A common way Hoang has seen intergenerational trauma manifest is in parents’ anxieties around law enforcement, with whom refugees have had negative experiences in Vietnam.

While they may not have had those experiences in the United States, the sight of an individual in uniform can induce flashbacks that retraumatize them, he said.

“Children are taught to avoid cops,” he said. “It’s passed on down through parenting. It’s passed on down subconsciously through how the parents act around them and around in their environment. So the children grow up observing that in their environment and subconsciously take that on and they too become anxious when they’re around police.”

My Nguyen
My Nguyen is a board member on Viet Rainbow of Orange County (VROC), an organization that advocates for Vietnamese Americans across sexual orientations and gender identities.
(Courtesy of My Nguyen)

As a child, My Nguyen, 25, said he endured physical abuse after sharing information with a family member that triggered fear of law enforcement. He said he missed two days of school before he recovered.

“There was a lot of generational trauma and especially war trauma that had been passed down to myself,” Nguyen said. “It was just very, very hard for me to process.”

Hoang added that if a refugee is stopped by law enforcement officers and presents symptoms of anxiety, that may be interpreted as the individual hiding wrongdoing.

“That further escalates because law enforcement here are trained to be in control and not understanding the psychology or mental health,” he said. “When a person is going through fight or flight mode or a panic attack, the mind is not processing normally. That creates a lot of misunderstanding and miscommunication, which then produces a negative outcome, which further reinforces the trauma that law enforcement are bad.”

My Nguyen, 24, joins members of the Little Saigon community at a rally.
My Nguyen marches in a Little Saigon rally in 2018 against the Trump Administration’s attempt to change and violate the repatriation agreement between the U.S. and Vietnam. That would have put 8,500 Vietnamese Americans at risk of deportation.
(Genaro Molina / Los Angeles Times)

Impact of deportations on mental health

The past traumas, common among Cambodian and Vietnamese refugees, have been compounded in recent years with the rise in deportations from the U.S. in both communities. Between fiscal years 2017 and 2018, Cambodians saw a 279% hike in deportations, rising from 29 to 110, according to data from Immigration and Customs Enforcement.

Vietnamese Americans also saw a rise in deportations: In the last three fiscal years, there were 273 removals, compared to 115 from fiscal years 2014 to 2016, data from the agency show.

A 2018 report by nonprofits Southeast Asia Resource Action Center and National Asian Pacific American Women’s Forum found that increased detentions and deportations can create financial instability for families — many of whom are low income — contribute to stress and anxiety and cause trauma to children of detainees and deportees.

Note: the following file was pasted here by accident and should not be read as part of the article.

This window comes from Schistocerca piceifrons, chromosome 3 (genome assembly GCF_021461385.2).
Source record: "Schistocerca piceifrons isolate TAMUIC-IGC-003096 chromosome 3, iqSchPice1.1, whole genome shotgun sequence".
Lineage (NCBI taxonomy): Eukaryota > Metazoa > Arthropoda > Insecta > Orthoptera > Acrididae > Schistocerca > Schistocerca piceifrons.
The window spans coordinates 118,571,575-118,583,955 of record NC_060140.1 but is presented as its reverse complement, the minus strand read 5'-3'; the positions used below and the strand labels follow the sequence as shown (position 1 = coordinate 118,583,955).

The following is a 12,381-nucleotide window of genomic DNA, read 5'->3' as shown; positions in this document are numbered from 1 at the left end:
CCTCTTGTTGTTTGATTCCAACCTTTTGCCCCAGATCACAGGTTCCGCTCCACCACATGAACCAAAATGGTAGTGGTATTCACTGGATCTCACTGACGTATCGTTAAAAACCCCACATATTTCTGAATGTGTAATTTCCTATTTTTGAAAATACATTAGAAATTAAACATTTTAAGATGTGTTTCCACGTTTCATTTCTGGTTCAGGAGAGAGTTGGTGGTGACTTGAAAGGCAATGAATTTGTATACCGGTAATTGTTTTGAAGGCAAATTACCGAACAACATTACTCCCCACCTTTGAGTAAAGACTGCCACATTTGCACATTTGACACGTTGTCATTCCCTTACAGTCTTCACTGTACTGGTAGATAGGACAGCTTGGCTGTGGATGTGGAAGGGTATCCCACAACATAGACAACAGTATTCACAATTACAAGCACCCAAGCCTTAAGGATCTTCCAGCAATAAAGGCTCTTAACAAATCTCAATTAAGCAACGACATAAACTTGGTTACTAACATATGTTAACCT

Long Beach resident Alisha Sim, 23, said she saw her father, who had overcome alcohol abuse, return to the vice as a way to cope after her brother was deported in 2009. The deportation also put financial strain on her family.

Sim’s mother sewed clothes for a living and was paid per article of clothing she completed. After her brother’s deportation, she saw her mother work until 2 a.m. to sew more clothes to earn more money.

By the time Sim got to college, she had to work multiple jobs. She said she needed to be less financially dependent on her parents, whose incomes were strained because they had to provide for their household in the U.S. and for Sim’s brother in Cambodia.

She noted that along with school and work, she served as the caretaker for the elders in her household.

“Going to college was really hard,” she said. “I realized that my grades were dropping. I had to get on academic probation a few times, and instead of going to school full time, I had to go part time to work with my schedule.”

SEAAs with orders of removal
Source: 2017 SEARAC Advocacy Data Collection Forms. Figures are based on a subset of over 50 SEAA respondents who sought support and are not a representative sample of all Asian Americans and Pacific Islanders with deportation orders nationwide.
(Alyssa Shea / Southeast Asian Resource Action Center’s “Dreams Detained, in Her Words” report

)

Gender identity

For some in the Vietnamese community, grappling with gender identity while straddling two cultures is another source of strain on mental health.

After coming out to his mother at the age of 16, Nguyen was kicked out of his house and found himself moving from one place to another, he said. It was an action his mother took that was tied to the cultural value of saving face.

“If I were to be queer, then she was a bad mom, or her ex-husband’s side of the family can say she’s a bad mom,” he said.

His displacement, combined with other stressors and a toxic relationship he was in, led Nguyen to attempt suicide that year.

He grew up in Kansas City where he hardly ever encountered any other Vietnamese Americans and where access to healthcare was difficult. He said he tried group and individual therapy following his attempt but didn’t find either of them helpful because nobody could understand the intersection of his identities as queer and Vietnamese American.

“How are you going to be able to mediate a situation between me and my family if there’s no language resources? Or if there’s no understanding of the power dynamic of the family?” Nguyen said.

Gender identity can also be challenging for parents of LGBTQ Vietnamese.

Several mothers of LGBTQ children told TimesOC that they previously had little to no knowledge of what it meant to be LGBTQ or that such a group exists in the Vietnamese American community.

Loan Nguyen, a former Orange County resident who is not related to My Nguyen, said she initially felt guilt and shame when her child at 11 years old told her that she was transgender. Having grown up in a devout Catholic household that valued conformity, Loan Nguyen said she also experienced embarrassment.

“That’s the Asian culture, the Catholic religion,” she said. “The sense that others will look to you and say you’re wrong: ‘What’s wrong with you? How could you allow this?’”

Those are feelings she said she worked through quickly by learning about gender identity because she knew she had to support her child.